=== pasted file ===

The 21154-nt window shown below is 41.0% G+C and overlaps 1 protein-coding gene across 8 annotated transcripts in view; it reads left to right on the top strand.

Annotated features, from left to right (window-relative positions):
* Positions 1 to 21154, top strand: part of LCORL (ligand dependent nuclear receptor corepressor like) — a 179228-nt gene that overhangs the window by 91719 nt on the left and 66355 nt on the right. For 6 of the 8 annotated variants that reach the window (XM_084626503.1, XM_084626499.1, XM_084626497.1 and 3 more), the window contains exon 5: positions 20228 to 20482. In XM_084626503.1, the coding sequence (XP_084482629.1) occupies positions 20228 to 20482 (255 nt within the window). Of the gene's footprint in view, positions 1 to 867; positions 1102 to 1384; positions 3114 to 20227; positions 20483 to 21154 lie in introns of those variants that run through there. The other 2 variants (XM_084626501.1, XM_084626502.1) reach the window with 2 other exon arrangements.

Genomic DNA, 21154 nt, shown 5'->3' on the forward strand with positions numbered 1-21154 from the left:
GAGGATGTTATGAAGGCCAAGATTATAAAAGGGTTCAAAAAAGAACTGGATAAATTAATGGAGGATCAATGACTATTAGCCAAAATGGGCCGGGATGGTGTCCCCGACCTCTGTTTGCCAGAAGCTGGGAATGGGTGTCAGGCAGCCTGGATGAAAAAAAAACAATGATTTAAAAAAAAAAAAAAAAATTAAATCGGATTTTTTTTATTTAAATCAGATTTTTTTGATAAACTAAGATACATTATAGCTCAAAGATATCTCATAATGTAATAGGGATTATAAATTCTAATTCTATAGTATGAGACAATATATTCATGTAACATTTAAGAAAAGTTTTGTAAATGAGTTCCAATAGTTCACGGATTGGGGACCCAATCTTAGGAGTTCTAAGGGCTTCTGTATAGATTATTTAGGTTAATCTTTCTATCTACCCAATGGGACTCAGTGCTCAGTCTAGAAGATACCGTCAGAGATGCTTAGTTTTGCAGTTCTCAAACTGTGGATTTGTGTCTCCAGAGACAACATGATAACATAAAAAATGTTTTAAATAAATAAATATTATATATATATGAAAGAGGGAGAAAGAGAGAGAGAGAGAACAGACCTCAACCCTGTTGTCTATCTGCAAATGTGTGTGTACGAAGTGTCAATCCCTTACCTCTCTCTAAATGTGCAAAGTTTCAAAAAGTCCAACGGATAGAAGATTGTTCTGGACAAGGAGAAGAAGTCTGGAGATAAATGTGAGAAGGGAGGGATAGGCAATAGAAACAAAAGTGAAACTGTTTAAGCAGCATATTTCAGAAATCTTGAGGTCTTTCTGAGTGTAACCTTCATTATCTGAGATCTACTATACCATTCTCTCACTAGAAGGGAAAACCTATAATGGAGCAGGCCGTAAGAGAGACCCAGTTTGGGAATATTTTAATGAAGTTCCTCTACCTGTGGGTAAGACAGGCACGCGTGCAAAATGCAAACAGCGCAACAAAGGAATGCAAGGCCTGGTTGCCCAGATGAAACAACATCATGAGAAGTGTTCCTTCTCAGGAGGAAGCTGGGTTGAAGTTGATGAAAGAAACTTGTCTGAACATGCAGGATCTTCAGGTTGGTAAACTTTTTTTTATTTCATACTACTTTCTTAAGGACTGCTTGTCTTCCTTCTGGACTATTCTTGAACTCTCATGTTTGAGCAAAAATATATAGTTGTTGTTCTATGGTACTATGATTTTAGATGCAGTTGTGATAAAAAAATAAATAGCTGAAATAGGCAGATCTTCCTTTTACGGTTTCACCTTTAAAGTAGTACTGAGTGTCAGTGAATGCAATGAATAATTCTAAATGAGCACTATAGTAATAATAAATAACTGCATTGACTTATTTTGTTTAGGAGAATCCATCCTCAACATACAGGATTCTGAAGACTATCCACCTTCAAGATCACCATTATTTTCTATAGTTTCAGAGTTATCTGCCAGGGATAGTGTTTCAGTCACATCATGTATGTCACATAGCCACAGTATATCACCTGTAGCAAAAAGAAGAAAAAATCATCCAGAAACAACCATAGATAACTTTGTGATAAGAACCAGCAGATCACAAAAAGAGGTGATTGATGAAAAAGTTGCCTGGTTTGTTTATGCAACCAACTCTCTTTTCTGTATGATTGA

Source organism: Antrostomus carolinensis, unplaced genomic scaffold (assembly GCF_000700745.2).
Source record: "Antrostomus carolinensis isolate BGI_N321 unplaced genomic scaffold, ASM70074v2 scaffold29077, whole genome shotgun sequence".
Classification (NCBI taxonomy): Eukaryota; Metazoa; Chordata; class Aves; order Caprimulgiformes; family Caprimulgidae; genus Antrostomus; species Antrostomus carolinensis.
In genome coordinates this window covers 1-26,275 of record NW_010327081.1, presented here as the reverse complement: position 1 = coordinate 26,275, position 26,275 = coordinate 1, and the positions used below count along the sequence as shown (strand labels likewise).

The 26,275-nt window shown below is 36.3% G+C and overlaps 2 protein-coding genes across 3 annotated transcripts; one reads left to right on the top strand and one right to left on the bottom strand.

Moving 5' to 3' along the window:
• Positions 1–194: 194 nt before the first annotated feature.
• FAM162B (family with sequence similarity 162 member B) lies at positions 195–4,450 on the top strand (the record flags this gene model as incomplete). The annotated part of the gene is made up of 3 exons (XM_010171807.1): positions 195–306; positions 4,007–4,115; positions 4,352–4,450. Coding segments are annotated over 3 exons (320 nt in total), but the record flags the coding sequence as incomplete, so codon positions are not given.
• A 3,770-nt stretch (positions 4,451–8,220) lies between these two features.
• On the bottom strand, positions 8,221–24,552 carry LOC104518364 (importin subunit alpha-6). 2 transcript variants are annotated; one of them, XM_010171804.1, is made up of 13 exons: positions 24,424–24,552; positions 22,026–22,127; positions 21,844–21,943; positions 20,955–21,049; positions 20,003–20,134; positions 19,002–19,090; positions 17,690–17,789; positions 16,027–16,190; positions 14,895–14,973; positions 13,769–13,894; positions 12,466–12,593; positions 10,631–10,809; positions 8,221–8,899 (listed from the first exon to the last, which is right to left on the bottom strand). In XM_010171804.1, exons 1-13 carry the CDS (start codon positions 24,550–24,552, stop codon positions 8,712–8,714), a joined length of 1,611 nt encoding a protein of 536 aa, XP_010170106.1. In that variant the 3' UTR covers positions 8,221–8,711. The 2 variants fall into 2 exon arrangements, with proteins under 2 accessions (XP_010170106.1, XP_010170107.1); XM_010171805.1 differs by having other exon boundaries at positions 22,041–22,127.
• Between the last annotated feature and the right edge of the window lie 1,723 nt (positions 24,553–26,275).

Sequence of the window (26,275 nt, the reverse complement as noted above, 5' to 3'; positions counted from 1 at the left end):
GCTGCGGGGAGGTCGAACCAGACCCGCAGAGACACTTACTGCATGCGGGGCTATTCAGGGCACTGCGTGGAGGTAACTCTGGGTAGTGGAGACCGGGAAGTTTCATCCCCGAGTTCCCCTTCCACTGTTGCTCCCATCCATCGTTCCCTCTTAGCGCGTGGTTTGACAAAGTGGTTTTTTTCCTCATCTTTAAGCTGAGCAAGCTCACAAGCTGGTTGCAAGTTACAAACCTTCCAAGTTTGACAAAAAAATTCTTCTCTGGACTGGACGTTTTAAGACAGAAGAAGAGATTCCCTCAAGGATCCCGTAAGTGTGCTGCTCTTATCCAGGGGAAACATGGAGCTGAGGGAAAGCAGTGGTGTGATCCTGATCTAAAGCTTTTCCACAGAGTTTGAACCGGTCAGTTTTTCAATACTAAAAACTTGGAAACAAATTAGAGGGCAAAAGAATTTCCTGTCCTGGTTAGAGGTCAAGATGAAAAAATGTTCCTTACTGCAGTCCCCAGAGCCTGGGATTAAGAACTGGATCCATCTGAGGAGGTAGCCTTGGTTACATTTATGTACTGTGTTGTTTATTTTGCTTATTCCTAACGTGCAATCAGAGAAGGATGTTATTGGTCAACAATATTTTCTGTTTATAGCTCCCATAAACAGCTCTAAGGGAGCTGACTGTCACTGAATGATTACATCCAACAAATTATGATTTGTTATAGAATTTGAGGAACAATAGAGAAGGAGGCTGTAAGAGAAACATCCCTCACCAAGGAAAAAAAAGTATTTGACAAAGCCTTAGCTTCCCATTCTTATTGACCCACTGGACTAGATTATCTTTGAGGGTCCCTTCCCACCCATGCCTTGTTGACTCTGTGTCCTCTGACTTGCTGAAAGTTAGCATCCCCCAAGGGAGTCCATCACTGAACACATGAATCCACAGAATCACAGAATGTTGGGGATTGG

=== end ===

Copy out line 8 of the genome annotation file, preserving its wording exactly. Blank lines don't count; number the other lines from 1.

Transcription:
Classification (NCBI taxonomy): Eukaryota; Metazoa; Chordata; class Aves; order Caprimulgiformes; family Caprimulgidae; genus Antrostomus; species Antrostomus carolinensis.